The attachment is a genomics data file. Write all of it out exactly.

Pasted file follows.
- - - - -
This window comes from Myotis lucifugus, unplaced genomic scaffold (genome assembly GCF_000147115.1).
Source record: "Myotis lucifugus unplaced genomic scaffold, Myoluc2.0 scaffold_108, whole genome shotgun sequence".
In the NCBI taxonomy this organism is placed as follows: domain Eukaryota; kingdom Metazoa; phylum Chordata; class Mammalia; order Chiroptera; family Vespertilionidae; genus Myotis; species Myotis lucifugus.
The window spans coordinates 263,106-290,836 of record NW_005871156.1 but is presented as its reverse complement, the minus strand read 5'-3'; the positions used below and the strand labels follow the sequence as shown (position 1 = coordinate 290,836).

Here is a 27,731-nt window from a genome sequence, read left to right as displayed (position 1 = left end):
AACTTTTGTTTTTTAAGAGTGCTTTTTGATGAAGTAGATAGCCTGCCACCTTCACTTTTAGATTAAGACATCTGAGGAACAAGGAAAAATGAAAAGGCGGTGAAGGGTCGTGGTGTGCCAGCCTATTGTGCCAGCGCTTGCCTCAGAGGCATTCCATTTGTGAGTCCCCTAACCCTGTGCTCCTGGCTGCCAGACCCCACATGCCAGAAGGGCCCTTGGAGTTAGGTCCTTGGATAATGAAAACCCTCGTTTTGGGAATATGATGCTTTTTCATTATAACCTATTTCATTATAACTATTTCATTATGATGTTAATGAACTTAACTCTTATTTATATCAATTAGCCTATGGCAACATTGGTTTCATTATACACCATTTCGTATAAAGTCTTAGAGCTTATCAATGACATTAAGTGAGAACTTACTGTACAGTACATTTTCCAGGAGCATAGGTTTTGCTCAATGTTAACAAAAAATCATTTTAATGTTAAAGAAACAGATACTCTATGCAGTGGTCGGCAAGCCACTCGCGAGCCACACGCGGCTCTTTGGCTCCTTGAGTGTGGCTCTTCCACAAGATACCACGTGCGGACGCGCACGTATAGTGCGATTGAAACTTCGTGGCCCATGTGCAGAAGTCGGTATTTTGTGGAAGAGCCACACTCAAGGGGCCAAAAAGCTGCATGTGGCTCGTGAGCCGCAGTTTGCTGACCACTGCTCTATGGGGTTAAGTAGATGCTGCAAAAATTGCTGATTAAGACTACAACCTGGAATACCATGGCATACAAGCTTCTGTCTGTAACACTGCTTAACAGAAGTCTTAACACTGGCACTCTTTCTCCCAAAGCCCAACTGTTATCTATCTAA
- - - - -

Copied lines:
This window comes from Myotis lucifugus, unplaced genomic scaffold (genome assembly GCF_000147115.1).
Source record: "Myotis lucifugus unplaced genomic scaffold, Myoluc2.0 scaffold_108, whole genome shotgun sequence".
In the NCBI taxonomy this organism is placed as follows: domain Eukaryota; kingdom Metazoa; phylum Chordata; class Mammalia; order Chiroptera; family Vespertilionidae; genus Myotis; species Myotis lucifugus.
The window spans coordinates 263,106-290,836 of record NW_005871156.1 but is presented as its reverse complement, the minus strand read 5'-3'; the positions used below and the strand labels follow the sequence as shown (position 1 = coordinate 290,836).

Here is a 27,731-nt window from a genome sequence, read left to right as displayed (position 1 = left end):
AACTTTTGTTTTTTAAGAGTGCTTTTTGATGAAGTAGATAGCCTGCCACCTTCACTTTTAGATTAAGACATCTGAGGAACAAGGAAAAATGAAAAGGCGGTGAAGGGTCGTGGTGTGCCAGCCTATTGTGCCAGCGCTTGCCTCAGAGGCATTCCATTTGTGAGTCCCCTAACCCTGTGCTCCTGGCTGCCAGACCCCACATGCCAGAAGGGCCCTTGGAGTTAGGTCCTTGGATAATGAAAACCCTCGTTTTGGGAATATGATGCTTTTTCATTATAACCTATTTCATTATAACTATTTCATTATGATGTTAATGAACTTAACTCTTATTTATATCAATTAGCCTATGGCAACATTGGTTTCATTATACACCATTTCGTATAAAGTCTTAGAGCTTATCAATGACATTAAGTGAGAACTTACTGTACAGTACATTTTCCAGGAGCATAGGTTTTGCTCAATGTTAACAAAAAATCATTTTAATGTTAAAGAAACAGATACTCTATGCAGTGGTCGGCAAGCCACTCGCGAGCCACACGCGGCTCTTTGGCTCCTTGAGTGTGGCTCTTCCACAAGATACCACGTGCGGACGCGCACGTATAGTGCGATTGAAACTTCGTGGCCCATGTGCAGAAGTCGGTATTTTGTGGAAGAGCCACACTCAAGGGGCCAAAAAGCTGCATGTGGCTCGTGAGCCGCAGTTTGCTGACCACTGCTCTATGGGGTTAAGTAGATGCTGCAAAAATTGCTGATTAAGACTACAACCTGGAATACCATGGCATACAAGCTTCTGTCTGTAACACTGCTTAACAGAAGTCTTAACACTGGCACTCTTTCTCCCAAAGCCCAACTGTTATCTATCTAA